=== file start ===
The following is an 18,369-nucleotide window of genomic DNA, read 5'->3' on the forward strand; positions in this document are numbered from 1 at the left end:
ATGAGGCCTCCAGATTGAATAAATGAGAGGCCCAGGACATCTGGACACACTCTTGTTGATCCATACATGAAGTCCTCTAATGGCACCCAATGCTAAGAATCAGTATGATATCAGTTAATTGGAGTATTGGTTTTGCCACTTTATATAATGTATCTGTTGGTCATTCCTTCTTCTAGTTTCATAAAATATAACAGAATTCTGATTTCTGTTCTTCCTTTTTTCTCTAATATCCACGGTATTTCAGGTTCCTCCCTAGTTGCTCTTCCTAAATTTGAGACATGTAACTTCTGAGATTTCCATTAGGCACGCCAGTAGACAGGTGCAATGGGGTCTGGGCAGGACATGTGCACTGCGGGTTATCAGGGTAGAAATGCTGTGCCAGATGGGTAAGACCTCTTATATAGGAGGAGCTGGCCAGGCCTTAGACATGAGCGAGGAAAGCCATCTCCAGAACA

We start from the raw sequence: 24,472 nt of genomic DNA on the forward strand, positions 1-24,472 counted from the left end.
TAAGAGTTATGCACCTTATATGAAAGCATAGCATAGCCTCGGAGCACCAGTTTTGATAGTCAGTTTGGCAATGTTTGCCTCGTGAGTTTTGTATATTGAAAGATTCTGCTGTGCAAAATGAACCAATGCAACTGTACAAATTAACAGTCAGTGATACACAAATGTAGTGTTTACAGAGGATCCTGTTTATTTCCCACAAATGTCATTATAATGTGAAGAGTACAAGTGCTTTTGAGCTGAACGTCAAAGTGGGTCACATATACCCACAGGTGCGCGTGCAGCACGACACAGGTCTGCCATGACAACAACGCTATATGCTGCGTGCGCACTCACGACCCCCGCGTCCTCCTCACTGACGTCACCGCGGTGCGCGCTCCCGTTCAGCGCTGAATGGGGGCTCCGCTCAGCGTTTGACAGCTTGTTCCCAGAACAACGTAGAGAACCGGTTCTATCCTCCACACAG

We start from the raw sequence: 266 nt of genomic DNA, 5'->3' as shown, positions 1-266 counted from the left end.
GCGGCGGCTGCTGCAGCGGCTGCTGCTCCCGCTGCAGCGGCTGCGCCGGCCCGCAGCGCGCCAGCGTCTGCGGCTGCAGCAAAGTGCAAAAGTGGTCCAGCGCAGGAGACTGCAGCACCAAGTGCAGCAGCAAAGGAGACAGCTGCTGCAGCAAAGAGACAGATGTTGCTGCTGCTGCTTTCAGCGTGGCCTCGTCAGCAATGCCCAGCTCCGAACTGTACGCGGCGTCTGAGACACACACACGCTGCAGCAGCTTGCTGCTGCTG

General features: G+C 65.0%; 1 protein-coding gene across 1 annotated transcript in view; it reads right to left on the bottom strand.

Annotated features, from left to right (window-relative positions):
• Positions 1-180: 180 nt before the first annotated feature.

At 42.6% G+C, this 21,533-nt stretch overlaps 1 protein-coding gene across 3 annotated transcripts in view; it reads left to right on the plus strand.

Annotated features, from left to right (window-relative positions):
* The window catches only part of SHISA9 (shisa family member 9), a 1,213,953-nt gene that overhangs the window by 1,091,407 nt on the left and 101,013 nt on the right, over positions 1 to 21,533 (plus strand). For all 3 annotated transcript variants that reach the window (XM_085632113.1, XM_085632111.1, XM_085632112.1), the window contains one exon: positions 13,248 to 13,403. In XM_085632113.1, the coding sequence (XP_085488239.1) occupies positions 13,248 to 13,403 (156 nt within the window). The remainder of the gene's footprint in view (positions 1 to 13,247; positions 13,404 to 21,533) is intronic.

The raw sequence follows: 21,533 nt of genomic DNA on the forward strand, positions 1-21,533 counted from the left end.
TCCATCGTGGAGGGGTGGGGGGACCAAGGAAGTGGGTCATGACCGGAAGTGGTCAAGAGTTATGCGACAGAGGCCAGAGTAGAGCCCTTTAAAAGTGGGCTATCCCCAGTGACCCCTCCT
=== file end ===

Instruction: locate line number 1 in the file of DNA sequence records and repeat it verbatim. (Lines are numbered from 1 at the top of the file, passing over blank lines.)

The following is an 18,369-nucleotide window of genomic DNA, read 5'->3' on the forward strand; positions in this document are numbered from 1 at the left end: